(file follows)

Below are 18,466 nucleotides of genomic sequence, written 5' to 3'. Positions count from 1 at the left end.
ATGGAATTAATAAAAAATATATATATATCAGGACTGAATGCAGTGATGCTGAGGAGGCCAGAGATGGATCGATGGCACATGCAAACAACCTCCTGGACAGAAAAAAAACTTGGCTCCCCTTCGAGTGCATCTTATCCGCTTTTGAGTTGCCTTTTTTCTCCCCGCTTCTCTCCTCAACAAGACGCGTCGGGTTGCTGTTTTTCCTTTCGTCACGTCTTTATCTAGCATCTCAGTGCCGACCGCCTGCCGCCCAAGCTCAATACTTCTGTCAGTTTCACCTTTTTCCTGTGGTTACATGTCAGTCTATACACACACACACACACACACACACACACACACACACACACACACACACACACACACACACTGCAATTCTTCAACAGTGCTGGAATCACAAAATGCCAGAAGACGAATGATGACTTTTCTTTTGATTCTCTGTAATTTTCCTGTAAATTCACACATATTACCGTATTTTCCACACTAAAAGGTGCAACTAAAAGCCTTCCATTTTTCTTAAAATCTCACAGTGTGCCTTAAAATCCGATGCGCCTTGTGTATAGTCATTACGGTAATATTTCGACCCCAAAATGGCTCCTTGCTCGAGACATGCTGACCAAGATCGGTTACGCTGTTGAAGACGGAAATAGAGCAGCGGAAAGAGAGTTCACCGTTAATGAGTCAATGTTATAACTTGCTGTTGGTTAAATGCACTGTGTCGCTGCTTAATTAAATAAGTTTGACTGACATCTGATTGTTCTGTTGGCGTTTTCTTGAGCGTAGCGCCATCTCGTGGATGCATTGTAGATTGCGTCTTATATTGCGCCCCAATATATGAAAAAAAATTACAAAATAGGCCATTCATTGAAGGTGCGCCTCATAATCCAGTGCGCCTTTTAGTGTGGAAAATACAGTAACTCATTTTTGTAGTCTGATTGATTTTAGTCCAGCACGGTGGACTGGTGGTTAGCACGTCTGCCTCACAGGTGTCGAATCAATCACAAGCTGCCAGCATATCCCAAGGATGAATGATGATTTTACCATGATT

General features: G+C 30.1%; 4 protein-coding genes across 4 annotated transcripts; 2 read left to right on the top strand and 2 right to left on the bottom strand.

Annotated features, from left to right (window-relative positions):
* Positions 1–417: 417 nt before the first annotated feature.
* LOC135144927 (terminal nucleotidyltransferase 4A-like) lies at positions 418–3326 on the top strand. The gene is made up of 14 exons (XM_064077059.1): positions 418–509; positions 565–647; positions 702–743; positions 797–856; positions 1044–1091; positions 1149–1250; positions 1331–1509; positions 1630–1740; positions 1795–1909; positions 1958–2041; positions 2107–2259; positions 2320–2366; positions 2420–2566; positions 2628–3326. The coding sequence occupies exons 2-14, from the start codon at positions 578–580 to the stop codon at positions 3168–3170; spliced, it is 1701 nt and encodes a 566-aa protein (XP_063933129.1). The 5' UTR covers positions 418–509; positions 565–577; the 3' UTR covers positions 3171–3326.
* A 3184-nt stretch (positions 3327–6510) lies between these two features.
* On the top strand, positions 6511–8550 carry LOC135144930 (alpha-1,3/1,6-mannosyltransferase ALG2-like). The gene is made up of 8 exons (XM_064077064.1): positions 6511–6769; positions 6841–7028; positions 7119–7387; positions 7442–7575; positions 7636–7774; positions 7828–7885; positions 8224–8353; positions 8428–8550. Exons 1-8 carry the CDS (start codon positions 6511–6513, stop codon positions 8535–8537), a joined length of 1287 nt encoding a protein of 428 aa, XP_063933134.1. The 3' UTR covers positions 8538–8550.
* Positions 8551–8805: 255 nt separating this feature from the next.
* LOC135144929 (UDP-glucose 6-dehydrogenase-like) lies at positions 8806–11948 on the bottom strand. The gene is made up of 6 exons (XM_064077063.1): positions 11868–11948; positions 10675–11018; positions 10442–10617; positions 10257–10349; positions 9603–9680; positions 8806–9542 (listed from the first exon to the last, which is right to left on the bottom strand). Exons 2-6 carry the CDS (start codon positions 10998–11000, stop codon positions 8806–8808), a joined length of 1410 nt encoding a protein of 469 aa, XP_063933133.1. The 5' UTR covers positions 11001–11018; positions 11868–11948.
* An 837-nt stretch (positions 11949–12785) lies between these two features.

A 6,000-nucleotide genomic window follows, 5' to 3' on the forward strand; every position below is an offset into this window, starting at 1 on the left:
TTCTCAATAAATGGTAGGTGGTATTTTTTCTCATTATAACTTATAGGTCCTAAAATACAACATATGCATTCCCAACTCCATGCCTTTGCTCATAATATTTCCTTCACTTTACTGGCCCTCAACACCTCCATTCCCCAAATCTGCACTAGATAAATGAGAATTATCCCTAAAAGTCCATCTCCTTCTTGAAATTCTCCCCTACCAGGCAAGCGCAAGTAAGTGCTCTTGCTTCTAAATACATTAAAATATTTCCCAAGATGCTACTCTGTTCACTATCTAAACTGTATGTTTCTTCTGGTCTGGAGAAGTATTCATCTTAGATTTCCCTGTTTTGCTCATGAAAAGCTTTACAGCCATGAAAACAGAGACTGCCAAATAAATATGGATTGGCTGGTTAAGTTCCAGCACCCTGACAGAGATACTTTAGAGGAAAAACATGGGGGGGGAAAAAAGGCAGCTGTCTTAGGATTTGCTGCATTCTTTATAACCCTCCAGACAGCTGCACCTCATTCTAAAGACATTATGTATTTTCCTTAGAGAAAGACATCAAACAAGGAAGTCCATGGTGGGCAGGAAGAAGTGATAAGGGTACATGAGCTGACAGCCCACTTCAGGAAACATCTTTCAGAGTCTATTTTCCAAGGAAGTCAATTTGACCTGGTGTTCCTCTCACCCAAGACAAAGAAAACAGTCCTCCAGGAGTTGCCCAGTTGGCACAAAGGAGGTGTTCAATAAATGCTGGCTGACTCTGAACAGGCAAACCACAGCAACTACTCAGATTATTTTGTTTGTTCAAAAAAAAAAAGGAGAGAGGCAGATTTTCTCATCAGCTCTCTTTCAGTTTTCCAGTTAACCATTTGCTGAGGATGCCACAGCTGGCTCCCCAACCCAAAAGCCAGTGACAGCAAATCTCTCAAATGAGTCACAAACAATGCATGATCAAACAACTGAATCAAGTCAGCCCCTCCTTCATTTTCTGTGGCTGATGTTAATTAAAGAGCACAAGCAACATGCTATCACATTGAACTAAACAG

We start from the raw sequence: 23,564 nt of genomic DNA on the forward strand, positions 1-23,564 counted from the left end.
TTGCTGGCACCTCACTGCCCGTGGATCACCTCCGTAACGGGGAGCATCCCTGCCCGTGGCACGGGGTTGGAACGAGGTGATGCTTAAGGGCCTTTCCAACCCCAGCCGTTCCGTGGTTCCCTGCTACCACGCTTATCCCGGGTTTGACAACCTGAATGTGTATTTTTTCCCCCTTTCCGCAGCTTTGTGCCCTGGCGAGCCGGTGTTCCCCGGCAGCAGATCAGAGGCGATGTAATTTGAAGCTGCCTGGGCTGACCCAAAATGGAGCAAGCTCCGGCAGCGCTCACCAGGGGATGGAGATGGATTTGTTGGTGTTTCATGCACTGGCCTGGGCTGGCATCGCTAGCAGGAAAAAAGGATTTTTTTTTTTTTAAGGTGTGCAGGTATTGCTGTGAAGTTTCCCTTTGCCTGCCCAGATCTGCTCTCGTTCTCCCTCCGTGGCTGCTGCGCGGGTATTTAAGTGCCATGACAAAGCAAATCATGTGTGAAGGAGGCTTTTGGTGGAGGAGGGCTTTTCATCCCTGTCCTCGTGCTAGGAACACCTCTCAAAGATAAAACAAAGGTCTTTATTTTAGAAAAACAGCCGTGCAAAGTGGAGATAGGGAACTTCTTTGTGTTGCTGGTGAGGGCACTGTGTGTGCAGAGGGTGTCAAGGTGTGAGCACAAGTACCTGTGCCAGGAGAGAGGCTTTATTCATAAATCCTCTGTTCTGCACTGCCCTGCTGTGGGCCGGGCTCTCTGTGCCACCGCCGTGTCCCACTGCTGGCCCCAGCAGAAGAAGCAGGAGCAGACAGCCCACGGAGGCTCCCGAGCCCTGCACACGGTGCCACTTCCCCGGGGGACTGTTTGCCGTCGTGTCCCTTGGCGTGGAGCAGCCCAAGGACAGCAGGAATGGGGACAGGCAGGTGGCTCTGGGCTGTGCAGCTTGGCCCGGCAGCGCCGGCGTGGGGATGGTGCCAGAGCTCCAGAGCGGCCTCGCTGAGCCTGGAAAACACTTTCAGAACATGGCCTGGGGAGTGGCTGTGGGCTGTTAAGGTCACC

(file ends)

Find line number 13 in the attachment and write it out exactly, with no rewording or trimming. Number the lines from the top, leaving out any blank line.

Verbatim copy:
TTCTCAATAAATGGTAGGTGGTATTTTTTCTCATTATAACTTATAGGTCCTAAAATACAACATATGCATTCCCAACTCCATGCCTTTGCTCATAATATTTCCTTCACTTTACTGGCCCTCAACACCTCCATTCCCCAAATCTGCACTAGATAAATGAGAATTATCCCTAAAAGTCCATCTCCTTCTTGAAATTCTCCCCTACCAGGCAAGCGCAAGTAAGTGCTCTTGCTTCTAAATACATTAAAATATTTCCCAAGATGCTACTCTGTTCACTATCTAAACTGTATGTTTCTTCTGGTCTGGAGAAGTATTCATCTTAGATTTCCCTGTTTTGCTCATGAAAAGCTTTACAGCCATGAAAACAGAGACTGCCAAATAAATATGGATTGGCTGGTTAAGTTCCAGCACCCTGACAGAGATACTTTAGAGGAAAAACATGGGGGGGGAAAAAAGGCAGCTGTCTTAGGATTTGCTGCATTCTTTATAACCCTCCAGACAGCTGCACCTCATTCTAAAGACATTATGTATTTTCCTTAGAGAAAGACATCAAACAAGGAAGTCCATGGTGGGCAGGAAGAAGTGATAAGGGTACATGAGCTGACAGCCCACTTCAGGAAACATCTTTCAGAGTCTATTTTCCAAGGAAGTCAATTTGACCTGGTGTTCCTCTCACCCAAGACAAAGAAAACAGTCCTCCAGGAGTTGCCCAGTTGGCACAAAGGAGGTGTTCAATAAATGCTGGCTGACTCTGAACAGGCAAACCACAGCAACTACTCAGATTATTTTGTTTGTTCAAAAAAAAAAAGGAGAGAGGCAGATTTTCTCATCAGCTCTCTTTCAGTTTTCCAGTTAACCATTTGCTGAGGATGCCACAGCTGGCTCCCCAACCCAAAAGCCAGTGACAGCAAATCTCTCAAATGAGTCACAAACAATGCATGATCAAACAACTGAATCAAGTCAGCCCCTCCTTCATTTTCTGTGGCTGATGTTAATTAAAGAGCACAAGCAACATGCTATCACATTGAACTAAACAG